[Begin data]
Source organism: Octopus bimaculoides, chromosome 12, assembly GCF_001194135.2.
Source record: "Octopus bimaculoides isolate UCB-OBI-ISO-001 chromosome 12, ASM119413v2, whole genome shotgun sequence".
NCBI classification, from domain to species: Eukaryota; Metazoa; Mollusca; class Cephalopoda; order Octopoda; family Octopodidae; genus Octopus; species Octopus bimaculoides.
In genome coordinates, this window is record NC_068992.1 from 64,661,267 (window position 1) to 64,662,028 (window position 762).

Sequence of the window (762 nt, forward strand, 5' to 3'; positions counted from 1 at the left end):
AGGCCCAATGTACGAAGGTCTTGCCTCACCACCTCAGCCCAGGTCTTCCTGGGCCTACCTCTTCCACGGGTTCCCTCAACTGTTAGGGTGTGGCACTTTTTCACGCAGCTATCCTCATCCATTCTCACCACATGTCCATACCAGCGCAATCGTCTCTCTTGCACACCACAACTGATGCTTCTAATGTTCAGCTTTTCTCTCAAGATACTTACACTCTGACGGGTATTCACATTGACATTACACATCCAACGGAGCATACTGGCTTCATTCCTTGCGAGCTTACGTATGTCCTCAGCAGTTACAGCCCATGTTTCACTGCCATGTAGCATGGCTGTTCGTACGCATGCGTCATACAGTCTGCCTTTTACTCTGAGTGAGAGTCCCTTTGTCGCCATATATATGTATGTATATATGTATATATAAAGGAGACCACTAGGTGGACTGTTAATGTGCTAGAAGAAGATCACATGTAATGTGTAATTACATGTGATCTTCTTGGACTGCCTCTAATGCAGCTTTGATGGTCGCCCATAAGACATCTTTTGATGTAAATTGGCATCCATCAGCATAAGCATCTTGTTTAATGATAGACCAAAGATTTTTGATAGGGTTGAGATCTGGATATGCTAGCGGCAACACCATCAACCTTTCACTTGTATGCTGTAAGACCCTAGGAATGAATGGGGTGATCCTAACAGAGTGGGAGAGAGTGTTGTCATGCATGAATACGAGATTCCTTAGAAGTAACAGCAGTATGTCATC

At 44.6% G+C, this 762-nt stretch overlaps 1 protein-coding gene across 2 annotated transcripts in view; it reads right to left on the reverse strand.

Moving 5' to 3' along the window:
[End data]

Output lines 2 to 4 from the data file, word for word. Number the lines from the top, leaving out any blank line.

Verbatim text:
Source record: "Octopus bimaculoides isolate UCB-OBI-ISO-001 chromosome 12, ASM119413v2, whole genome shotgun sequence".
NCBI classification, from domain to species: Eukaryota; Metazoa; Mollusca; class Cephalopoda; order Octopoda; family Octopodidae; genus Octopus; species Octopus bimaculoides.
In genome coordinates, this window is record NC_068992.1 from 64,661,267 (window position 1) to 64,662,028 (window position 762).